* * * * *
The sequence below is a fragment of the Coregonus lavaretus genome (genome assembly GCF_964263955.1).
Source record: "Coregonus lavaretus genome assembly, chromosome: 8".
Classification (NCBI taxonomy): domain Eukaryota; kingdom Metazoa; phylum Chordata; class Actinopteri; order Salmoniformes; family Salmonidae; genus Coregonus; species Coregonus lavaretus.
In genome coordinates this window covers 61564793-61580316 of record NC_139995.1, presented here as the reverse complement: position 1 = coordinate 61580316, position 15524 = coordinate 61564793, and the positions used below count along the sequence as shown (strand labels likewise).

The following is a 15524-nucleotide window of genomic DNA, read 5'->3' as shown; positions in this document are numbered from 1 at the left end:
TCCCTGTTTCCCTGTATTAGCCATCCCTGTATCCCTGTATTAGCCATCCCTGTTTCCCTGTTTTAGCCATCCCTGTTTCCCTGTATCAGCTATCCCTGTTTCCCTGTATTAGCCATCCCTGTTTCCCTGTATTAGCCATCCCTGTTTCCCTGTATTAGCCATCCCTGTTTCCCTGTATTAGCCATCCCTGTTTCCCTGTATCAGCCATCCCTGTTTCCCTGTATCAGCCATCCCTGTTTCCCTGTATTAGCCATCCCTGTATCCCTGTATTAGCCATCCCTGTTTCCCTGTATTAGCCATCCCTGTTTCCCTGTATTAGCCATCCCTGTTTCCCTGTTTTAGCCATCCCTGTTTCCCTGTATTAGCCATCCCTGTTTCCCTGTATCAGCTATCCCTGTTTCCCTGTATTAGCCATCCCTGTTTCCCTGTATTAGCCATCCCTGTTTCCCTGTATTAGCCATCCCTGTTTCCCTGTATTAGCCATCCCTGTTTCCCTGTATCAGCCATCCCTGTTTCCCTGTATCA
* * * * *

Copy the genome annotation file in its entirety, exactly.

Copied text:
The sequence below is a fragment of the Coregonus lavaretus genome (genome assembly GCF_964263955.1).
Source record: "Coregonus lavaretus genome assembly, chromosome: 8".
Classification (NCBI taxonomy): domain Eukaryota; kingdom Metazoa; phylum Chordata; class Actinopteri; order Salmoniformes; family Salmonidae; genus Coregonus; species Coregonus lavaretus.
In genome coordinates this window covers 61564793-61580316 of record NC_139995.1, presented here as the reverse complement: position 1 = coordinate 61580316, position 15524 = coordinate 61564793, and the positions used below count along the sequence as shown (strand labels likewise).

The following is a 15524-nucleotide window of genomic DNA, read 5'->3' as shown; positions in this document are numbered from 1 at the left end:
TCCCTGTTTCCCTGTATTAGCCATCCCTGTATCCCTGTATTAGCCATCCCTGTTTCCCTGTTTTAGCCATCCCTGTTTCCCTGTATCAGCTATCCCTGTTTCCCTGTATTAGCCATCCCTGTTTCCCTGTATTAGCCATCCCTGTTTCCCTGTATTAGCCATCCCTGTTTCCCTGTATTAGCCATCCCTGTTTCCCTGTATCAGCCATCCCTGTTTCCCTGTATCAGCCATCCCTGTTTCCCTGTATTAGCCATCCCTGTATCCCTGTATTAGCCATCCCTGTTTCCCTGTATTAGCCATCCCTGTTTCCCTGTATTAGCCATCCCTGTTTCCCTGTTTTAGCCATCCCTGTTTCCCTGTATTAGCCATCCCTGTTTCCCTGTATCAGCTATCCCTGTTTCCCTGTATTAGCCATCCCTGTTTCCCTGTATTAGCCATCCCTGTTTCCCTGTATTAGCCATCCCTGTTTCCCTGTATTAGCCATCCCTGTTTCCCTGTATCAGCCATCCCTGTTTCCCTGTATCA